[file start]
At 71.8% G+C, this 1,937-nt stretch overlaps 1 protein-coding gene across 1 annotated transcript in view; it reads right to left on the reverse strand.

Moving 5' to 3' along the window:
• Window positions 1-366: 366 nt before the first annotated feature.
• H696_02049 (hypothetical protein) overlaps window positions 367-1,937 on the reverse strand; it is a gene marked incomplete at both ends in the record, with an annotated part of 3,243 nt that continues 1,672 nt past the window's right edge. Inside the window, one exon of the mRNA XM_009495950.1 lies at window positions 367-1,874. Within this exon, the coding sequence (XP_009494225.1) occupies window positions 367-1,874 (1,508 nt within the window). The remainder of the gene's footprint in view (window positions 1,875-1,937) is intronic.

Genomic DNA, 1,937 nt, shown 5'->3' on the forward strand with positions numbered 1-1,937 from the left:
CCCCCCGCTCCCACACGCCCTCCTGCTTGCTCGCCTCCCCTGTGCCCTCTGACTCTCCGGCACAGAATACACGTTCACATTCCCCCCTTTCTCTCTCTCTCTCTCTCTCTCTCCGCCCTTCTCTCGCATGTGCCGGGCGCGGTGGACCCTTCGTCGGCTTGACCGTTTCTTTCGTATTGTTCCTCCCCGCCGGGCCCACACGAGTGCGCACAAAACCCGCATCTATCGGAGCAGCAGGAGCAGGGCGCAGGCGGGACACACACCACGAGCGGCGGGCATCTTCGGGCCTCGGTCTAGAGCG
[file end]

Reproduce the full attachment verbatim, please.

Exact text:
At 71.8% G+C, this 1,937-nt stretch overlaps 1 protein-coding gene across 1 annotated transcript in view; it reads right to left on the reverse strand.

Moving 5' to 3' along the window:
• Window positions 1-366: 366 nt before the first annotated feature.
• H696_02049 (hypothetical protein) overlaps window positions 367-1,937 on the reverse strand; it is a gene marked incomplete at both ends in the record, with an annotated part of 3,243 nt that continues 1,672 nt past the window's right edge. Inside the window, one exon of the mRNA XM_009495950.1 lies at window positions 367-1,874. Within this exon, the coding sequence (XP_009494225.1) occupies window positions 367-1,874 (1,508 nt within the window). The remainder of the gene's footprint in view (window positions 1,875-1,937) is intronic.

Genomic DNA, 1,937 nt, shown 5'->3' on the forward strand with positions numbered 1-1,937 from the left:
CCCCCCGCTCCCACACGCCCTCCTGCTTGCTCGCCTCCCCTGTGCCCTCTGACTCTCCGGCACAGAATACACGTTCACATTCCCCCCTTTCTCTCTCTCTCTCTCTCTCTCTCCGCCCTTCTCTCGCATGTGCCGGGCGCGGTGGACCCTTCGTCGGCTTGACCGTTTCTTTCGTATTGTTCCTCCCCGCCGGGCCCACACGAGTGCGCACAAAACCCGCATCTATCGGAGCAGCAGGAGCAGGGCGCAGGCGGGACACACACCACGAGCGGCGGGCATCTTCGGGCCTCGGTCTAGAGCG